For-profit colleges such as University of Phoenix have been called “pay for degree” schools, the implication being that anyone can get a degree there, provided they’re willing to shell out enough money. Some former students of for-profit colleges have remarked that they felt like they went to the flea market and bought themselves a degree.
National vs Regional Accreditation
The majority of for-profit schools are nationally accredited institutions rather than regionally accredited. Most non-profit schools, on the other hand, are regionally accredited.
Though national accreditation sounds good if you don’t know what it is, the standards for national accreditation are actually lower than for regional, and most regionally-accredited schools won’t accept credits from for-profit schools.
Worse still, entire degrees from nationally accredited for-profit schools may not be considered valid by regionally accredited schools, meaning that students who received degrees at for-profit schools don’t have the option of pursuing a graduate degree at a traditional university. In the same vein, certain professions that either require or prioritize applicants with relevant degrees may likewise not recognize degrees from for-profit schools.
All in all, this means that even those students who do graduate from these for-profit schools may find that their degrees are, for all intents and purposes, worthless.
Are all For-Profit Universities Garbage?
For-profit universities cannot be wholly generalized to that degree, but the fact remains that the overwhelming majority of them are garbage schools that practice shady business practices and aggressive recruitment.
It’s true that for-profit universities admit more minorities and veterans, and (in the case of online for-profits specifically) allow for ease of attendance. Though in certain cases this could offer disenfranchised groups opportunities they otherwise would not have, it is more often true that these universities are simply preying on marginalized communities to turn a profit at their expense.
Are Any of Them Worthwhile?
Between all the for-profit universities out there, there are probably some good ones hidden in there. And there are likely many capable instructors that care about what they are teaching. The important thing is that you do the proper research, read reviews and student testimonials, and question how these schools will benefit you before signing up.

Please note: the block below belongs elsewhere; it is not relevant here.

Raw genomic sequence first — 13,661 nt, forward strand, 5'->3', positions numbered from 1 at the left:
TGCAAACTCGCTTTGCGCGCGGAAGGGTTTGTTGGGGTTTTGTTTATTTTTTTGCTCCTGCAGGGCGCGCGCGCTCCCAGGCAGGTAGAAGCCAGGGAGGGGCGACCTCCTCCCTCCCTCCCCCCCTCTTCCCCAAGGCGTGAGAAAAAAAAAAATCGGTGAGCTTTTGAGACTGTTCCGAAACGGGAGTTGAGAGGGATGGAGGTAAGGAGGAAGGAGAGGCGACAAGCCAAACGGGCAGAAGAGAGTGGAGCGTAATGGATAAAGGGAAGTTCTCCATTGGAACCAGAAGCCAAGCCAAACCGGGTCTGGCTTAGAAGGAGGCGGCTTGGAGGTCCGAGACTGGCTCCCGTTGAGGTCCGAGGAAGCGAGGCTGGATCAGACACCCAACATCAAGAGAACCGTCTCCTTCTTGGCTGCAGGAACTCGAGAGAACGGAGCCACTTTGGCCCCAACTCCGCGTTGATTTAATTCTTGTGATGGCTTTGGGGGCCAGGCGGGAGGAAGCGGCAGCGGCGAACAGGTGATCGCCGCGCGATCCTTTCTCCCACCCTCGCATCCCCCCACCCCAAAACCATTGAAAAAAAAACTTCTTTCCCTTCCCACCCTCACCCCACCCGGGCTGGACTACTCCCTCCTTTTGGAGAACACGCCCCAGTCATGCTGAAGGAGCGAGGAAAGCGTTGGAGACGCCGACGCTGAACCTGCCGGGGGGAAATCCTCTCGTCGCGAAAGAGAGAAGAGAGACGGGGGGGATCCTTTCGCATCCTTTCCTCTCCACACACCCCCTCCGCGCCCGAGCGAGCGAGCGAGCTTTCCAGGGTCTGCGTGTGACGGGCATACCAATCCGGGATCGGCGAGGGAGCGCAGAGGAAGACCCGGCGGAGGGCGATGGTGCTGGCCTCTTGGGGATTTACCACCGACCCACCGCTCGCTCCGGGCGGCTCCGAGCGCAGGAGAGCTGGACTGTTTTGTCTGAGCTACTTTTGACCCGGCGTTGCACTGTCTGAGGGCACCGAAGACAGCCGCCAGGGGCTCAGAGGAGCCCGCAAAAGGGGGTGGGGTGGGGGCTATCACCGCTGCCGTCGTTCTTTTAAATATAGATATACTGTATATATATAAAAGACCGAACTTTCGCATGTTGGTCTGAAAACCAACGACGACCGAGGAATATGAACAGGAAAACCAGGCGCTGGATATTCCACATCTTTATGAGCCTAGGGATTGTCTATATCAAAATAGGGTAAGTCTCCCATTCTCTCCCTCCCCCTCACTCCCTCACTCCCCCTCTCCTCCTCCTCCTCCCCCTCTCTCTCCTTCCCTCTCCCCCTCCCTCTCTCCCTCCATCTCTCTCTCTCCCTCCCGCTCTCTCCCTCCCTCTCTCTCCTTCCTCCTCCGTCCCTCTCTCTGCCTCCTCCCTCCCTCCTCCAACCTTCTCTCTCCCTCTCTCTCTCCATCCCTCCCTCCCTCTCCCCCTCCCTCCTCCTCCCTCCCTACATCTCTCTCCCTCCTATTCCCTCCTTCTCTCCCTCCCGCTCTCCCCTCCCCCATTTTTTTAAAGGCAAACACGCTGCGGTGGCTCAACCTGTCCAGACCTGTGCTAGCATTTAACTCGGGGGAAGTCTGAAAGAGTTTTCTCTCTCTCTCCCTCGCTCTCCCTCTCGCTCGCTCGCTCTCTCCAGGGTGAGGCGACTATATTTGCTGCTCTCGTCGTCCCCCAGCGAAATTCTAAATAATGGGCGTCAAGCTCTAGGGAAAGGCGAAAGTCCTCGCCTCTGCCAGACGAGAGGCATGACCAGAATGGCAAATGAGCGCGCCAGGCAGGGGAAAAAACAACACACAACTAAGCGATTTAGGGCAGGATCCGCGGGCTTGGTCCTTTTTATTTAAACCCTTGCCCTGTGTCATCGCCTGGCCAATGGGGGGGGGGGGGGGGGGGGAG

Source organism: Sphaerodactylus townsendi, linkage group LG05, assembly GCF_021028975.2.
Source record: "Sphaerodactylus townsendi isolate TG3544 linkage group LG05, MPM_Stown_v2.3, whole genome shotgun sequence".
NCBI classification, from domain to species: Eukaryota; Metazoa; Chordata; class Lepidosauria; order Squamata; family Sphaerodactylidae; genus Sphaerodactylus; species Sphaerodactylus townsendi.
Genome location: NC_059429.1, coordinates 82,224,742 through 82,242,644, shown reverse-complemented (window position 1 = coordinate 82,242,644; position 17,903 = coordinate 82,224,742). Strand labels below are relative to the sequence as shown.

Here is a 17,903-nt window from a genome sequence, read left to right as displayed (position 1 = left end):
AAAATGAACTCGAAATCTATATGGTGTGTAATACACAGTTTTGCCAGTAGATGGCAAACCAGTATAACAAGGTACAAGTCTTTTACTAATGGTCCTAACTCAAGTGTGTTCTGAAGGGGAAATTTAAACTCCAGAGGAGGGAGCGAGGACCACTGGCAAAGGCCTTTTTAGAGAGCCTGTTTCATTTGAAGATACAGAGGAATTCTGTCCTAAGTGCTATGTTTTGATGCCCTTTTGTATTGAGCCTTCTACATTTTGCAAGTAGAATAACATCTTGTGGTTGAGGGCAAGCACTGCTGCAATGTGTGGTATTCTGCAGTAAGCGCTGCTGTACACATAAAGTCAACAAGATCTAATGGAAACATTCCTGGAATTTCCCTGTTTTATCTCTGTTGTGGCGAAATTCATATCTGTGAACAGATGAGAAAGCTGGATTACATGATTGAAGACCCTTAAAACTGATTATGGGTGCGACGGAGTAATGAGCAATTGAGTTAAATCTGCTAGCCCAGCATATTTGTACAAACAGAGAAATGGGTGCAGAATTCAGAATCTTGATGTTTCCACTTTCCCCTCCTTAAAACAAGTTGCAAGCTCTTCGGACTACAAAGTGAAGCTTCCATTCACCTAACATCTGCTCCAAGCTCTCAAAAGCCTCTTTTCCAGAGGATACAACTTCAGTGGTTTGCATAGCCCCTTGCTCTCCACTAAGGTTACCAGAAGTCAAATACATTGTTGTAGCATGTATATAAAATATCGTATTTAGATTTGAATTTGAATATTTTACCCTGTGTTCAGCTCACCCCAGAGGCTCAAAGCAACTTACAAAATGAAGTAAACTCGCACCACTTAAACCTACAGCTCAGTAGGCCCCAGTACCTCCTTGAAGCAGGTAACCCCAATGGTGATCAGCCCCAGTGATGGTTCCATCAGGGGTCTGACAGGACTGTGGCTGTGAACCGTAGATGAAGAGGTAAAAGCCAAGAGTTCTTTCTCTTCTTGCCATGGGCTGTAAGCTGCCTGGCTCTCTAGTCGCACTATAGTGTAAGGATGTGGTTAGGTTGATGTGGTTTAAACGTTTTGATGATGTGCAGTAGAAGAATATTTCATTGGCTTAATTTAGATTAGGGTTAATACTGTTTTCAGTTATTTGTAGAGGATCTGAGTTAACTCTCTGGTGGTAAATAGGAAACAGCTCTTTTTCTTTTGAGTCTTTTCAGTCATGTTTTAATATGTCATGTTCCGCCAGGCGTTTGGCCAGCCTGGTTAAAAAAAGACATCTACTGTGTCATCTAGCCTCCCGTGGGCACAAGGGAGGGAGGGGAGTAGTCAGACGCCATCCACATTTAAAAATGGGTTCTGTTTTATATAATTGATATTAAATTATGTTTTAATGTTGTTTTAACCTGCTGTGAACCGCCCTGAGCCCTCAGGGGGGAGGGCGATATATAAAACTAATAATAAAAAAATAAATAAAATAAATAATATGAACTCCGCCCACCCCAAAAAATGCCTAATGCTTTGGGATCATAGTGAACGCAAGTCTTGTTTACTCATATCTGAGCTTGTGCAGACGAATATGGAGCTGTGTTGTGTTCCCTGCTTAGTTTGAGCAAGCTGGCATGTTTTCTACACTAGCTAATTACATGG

In most cases, community colleges can fill the same role of for-profit universities. They are great for learning skills when you don’t necessarily want or need a full degree right away. And at a fraction of the cost, too.
There are also countless online resources that make for-profit online schools useless. For one, many esteemed universities offer free online courses on a huge variety of subjects. Just Google “free online courses,” and you’ll see just how many options there are. Do your research before signing up, and you should be good.
And of course, you can still learn anything you need to know from YouTube.
The Decline of For-Profit Universities
As mentioned earlier, when everything else is secondary to making profits, it is inevitable that a company will stop considering what is best for the customer. While these sorts of business tactics work well for the company in the short term, it is likewise inevitable that consumers will take notice of the poor service and get fed up with it. With the possible exclusion huge monopolistic companies (ones that “are too big to fail”), like Google, Amazon, Comcast, and so on, this is one way that businesses fail in the long-term.
For-profit universities have been under fire since 2010, when their business practices and shady tactics came under scrutiny. Attendance to such universities have fallen every year since, as more and more prospective students become aware of the limited utility and high costs that they offer.
This drastically decreased enrollment has caused many longstanding for-profits to close for good. Time will tell if for-profits will survive, and how they will change to do so.
The Blurring of For-Profit and Non-Profit Colleges
In order to survive, some for-profit universities have transitioned to non-profit status, while others have been acquired by non-profit institutions.
As a direct result of the decline of for-profit institutions, we are also now seeing a blurring between for-profit and non-profit colleges, which has its fair share of critics as well. Moving forward, we will see how these hybrids are received by the public, and what additional regulations are put in place to keep them in check.
- Drawbacks of For-Profit Colleges (Wikipedia)
- Criticisms and Controversies Surrounding the University of Phoenix (Wikipedia)
- Interview with John D. Murphy (Deseret News)
- Selected Excerpts from Mission Forsaken (marketwired.com)
- The Most Militarized Universities in America (Vice)